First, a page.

In the present study, the internal consistency of the BOS was good, α= 0.74. Behaviors were double coded for 10 participants by 2 independent raters. Inter-rater reliability was assessed using Cohen’s kappa following Rovine’s (1994) procedure for redistributing low-frequency cells along the diagonal. Agreement on the presence of the behaviors was high (κ = 0.88 for stress condition, 0.92 for neutral/relaxing, and 0.93 for alcohol cue). The present study used the total number of behaviors as the measure of behavioral and bodily responses to emotional stress. BOS ratings were taken at baseline (−5 minutes), immediately following imagery exposure (0 timepoint) and at+15 minutes after imagery.
A Critikon Dinamap 120 Patient Monitor (Cheshire, CT) was used to assess BP. A pulse sensor was attached to the participant’s finger and connected to the Dinamap Monitor to provide a continuous measure of pulse. Multiple measures of pulse and BP were averaged to obtain mean responses for the baseline (4 readings during the 5-minute preimagery baseline period), during the imagery period (4 readings, 1 per minute during the imagery story, averaged for the 0 timepoint) and single readings at +5, +10, and+15 minutes postimagery.
The desire for using alcohol was assessed using a 10-point visual analog scale in which 1 = not at all and 10 = extremely high. Similar items phrased for alcohol and cocaine craving have been used in previous research and have been found to be associated with measures of alcohol and cocaine relapse (Breese et al., 2005; Sinha et al., 2006). Craving was measured at baseline (−5), immediately following imagery exposure (0 timepoint), and at +5, +15, and+30 minutes after imagery.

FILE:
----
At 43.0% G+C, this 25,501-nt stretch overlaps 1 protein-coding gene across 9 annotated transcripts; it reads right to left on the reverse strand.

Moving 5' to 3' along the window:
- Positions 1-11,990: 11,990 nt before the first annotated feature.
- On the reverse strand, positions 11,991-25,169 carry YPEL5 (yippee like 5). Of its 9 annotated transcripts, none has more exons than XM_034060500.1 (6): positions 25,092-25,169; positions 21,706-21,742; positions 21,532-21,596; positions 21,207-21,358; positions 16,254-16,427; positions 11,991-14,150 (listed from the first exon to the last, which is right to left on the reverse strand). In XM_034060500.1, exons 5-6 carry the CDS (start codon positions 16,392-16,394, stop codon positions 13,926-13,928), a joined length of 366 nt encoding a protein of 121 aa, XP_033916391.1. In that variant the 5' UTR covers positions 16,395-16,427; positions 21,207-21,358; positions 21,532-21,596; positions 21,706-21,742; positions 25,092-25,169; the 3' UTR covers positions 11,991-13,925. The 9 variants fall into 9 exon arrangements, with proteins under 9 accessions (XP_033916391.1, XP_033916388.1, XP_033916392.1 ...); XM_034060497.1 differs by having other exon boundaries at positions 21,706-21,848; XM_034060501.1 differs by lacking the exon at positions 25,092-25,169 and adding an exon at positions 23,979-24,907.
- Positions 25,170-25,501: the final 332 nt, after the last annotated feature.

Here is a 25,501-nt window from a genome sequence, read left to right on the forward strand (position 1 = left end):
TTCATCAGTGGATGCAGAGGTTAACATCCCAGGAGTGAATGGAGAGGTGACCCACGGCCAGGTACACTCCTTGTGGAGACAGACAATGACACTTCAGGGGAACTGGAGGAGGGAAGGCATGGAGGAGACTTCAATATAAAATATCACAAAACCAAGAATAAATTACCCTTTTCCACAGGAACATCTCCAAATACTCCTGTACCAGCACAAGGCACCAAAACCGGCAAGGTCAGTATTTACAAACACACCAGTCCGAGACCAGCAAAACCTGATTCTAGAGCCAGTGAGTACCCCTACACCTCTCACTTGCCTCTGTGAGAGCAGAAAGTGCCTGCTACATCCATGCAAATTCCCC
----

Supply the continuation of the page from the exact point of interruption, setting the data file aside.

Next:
Linear Mixed Effect Models (LME; Laird and Ware, 1982) were used to test the hypothesis of gender differences in emotional response, using SAS software (SAS Institute, Cary, NC). First, any condition or gender differences on baseline measures were assessed using condition (stress, neutral, and alcohol cue) and gender (females = 1, males = 2) as the fixed effects factors and subjects as the random effects factor. Second, response to the imagery condition was assessed using change from baseline scores (i.e., score at each timepoint–baseline score) for all measures. For response analyses, the within-subjects factors of condition (stress, neutral, and alcohol cue), timepoint (varying levels), and the between-subjects factors of gender (females, males) were the fixed effects and subjects was the random effects factor. LMEs are particularly well suited when the design calls for repeated measurements within the same individual that can lead to correlations between measurements.